District of Cacophony

A showblog/journal/diary, mainly taking place in Washington, DC

“How do they see when there is no light?”
“They live by night, they live by night!”

“Where do they go, and when do they sleep?”
“They live by night, they live with me!”

phosphenes

Of all the DC bands I’ve paid attention to over the years, Imperial China is my least-favorite name since Q and Not U (whose name I have complained about publically here). Much like their unfortunately-appellated predecessors, the band-name turn-off kept me from checking out Imperial China for a long time, though I started to hear things about them a while ago. I finally caught them live last summer, and in a way I’m sorry to have missed out on them over the past couple of years — but based on Phosphenes I don’t have to really worry about it, because they seem like a band that is just starting to gel.

Here’s the thing about the album (coming out in February via Sockets/Ruffian): it’s very good, but not very easy to get into. Nowadays it is hard to summon the patience to absorb a whole album by a band you don’t already know, let alone one like Phosphenes that comes with a few features likely to make too many listeners click the “next” button. Musically, things are only slightly difficult. Imperial China offer up a very good-sounding mix of basic rock instruments and electronics, reminiscent at times of bands like Battles or the electronica of recent tastemaker-faves Fuck Buttons. The songs are sinewy and tense, tight but short on hooks, rarely too concerned about rocking out. This isn’t NPR rock, but it isn’t really extreme, either. The recording sounds great, although, as a guitarist, I must say that the only instrument that really stands out is the guitar, which isn’t too technically complicated, but sure has awesome effects. The electronics are pretty solid, occasionally adding unexpected twists like Radiohead-esque chilly background drones in “Letter of a General” and unsettling chimes on “The Last Starfighter” that remind me of the weird “Lullaby version of Tool” that my brother once used as a rough soundtrack to a film. It’s also pretty well steeped in DC rock tradition, from Fugazi to Frodus, and bears a lot of hallmarks of producer Devin Ocampo (from Faraquet/Medications/etc.).

Musically and sonically, Phosphenes grabbed me right away, but the thing that took me a few listens to come around to was the vocals. It’s not that they’re bad at all, but I think they are an acquired taste. On my first listen to the album, my favorite song was an instrumental, “Mortal Wombat.” The singing is just trying to do way too much, and the songs depend too much on vocals that aren’t as good as the music. The singing sounds best at its most melodic, as on the other first-listen highlight, the pop song of the record, “Go Where Airplanes Go.” Whereas the vocals are at their worst when they are kind of spat-out and shouted, as on the opening track, “All That Is Shouted.”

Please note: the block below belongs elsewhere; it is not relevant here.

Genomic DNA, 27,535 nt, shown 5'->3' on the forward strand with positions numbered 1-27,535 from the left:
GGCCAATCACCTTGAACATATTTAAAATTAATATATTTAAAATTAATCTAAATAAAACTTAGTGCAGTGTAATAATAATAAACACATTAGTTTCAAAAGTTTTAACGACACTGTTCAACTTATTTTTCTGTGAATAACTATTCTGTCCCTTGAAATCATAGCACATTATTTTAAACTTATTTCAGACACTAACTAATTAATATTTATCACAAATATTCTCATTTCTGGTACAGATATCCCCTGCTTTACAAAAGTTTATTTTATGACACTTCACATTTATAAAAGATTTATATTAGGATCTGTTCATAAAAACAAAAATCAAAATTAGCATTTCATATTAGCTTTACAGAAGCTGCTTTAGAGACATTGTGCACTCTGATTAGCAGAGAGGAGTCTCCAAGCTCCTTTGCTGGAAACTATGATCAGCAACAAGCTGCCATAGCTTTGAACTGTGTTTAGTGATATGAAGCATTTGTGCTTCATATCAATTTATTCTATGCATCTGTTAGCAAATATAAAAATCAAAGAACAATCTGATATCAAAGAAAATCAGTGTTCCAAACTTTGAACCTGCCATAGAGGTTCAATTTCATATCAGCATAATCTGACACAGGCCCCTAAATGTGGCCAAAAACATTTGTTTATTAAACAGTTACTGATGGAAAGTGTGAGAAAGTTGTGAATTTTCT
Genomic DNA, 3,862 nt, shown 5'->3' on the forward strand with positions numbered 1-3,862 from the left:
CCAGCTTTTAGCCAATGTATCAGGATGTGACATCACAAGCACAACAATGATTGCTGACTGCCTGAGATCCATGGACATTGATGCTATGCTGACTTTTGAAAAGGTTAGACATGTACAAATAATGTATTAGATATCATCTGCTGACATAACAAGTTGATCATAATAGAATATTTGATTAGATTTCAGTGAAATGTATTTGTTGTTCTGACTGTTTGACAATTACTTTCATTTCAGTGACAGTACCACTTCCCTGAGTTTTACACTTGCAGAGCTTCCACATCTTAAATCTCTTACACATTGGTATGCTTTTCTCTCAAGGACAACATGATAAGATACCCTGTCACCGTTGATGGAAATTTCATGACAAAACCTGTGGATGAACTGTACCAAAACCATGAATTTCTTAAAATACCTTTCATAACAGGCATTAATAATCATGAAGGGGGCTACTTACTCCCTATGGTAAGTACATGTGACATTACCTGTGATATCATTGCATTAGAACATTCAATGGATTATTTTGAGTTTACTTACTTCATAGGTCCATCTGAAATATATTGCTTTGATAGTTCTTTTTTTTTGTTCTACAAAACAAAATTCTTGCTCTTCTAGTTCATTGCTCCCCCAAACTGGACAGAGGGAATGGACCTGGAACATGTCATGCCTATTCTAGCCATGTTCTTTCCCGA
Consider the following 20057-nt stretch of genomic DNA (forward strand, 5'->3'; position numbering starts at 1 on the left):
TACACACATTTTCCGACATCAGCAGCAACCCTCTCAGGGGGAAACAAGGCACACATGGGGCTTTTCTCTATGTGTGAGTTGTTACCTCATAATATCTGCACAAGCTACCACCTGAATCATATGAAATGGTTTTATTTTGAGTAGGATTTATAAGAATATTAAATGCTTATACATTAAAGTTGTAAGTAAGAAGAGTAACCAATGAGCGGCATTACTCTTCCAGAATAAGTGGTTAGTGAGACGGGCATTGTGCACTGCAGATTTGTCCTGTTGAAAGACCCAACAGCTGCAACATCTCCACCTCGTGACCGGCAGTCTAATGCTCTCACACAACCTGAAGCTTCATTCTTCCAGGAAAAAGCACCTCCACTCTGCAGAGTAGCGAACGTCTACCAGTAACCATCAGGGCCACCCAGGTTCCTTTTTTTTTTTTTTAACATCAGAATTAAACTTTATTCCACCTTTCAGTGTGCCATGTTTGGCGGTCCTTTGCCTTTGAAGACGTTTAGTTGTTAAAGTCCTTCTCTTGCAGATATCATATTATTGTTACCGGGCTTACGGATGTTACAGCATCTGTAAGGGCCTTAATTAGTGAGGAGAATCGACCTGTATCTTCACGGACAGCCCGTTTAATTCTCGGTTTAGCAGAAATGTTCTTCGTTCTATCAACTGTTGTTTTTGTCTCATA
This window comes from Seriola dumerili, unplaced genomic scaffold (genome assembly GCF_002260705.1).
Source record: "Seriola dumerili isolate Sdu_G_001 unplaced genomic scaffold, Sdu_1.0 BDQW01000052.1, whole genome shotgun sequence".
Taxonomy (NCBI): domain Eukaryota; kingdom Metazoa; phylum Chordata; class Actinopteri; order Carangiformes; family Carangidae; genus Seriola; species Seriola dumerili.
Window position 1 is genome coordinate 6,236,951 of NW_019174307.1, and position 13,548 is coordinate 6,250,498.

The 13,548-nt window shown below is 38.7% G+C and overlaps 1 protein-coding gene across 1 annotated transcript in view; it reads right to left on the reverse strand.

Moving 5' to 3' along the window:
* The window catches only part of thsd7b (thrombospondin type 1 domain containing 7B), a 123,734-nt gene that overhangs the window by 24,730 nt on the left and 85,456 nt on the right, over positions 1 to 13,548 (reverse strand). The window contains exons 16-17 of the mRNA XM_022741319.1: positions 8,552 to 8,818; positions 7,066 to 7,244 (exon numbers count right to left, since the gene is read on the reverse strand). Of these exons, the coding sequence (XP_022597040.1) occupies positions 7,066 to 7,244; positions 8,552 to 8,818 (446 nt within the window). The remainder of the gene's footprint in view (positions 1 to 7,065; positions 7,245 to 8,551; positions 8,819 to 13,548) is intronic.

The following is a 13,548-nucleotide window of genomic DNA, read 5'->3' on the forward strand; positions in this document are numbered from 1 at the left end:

But what I realized after a couple listens was that the singing, while not amazing, is actually doing a lot of very cool things. There is D. Boon-style patter on “Invincible,” Tim Harrington hollering on “Bananamite,” and creepy crooning on “A Modern Life” that sounds an awful lot like singer/winemaker Maynard James Keenan. It’s pretty fun to notice this stuff, and I gradually came around a bit to the vocals, on the whole. The lyrics seem about what you’d expect from this kind of music, all quite appropriate for a DC band. (And by the way it is nice to just think that there are “DC bands” in the heritage of the ’90s scene that I loved so much.)

I hope enough people can get past mildly-challenging music and mildly-weak vocals to listen to the whole record, because it is nicely arranged into a whole. The whole thing twists and teases, keeping you on a sinister edge, refusing to really lead you anywhere. It’s deliberately frustrating. Even the killer closer track, “Letter of a General,” starts to build up and build up in traditional rock and roll style, then — well — sort of deflates. This isn’t an album that is interested in just giving out rewards — you have to earn them through a little work of your own. I can appreciate that, and hopefully some other people will too, because this is one of the better albums by local bands to come out in the past few years.

Here are my favorite songs… enjoy, and go see this band when you can, and here is their myspace page where you can support them and buy stuff.

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P.S. if you don’t know what “phosphenes” are, look it up. This is a cool word, and I wonder how long it’s been on the band’s radar. I kinda wish the band was called Phosphenes instead of the album…

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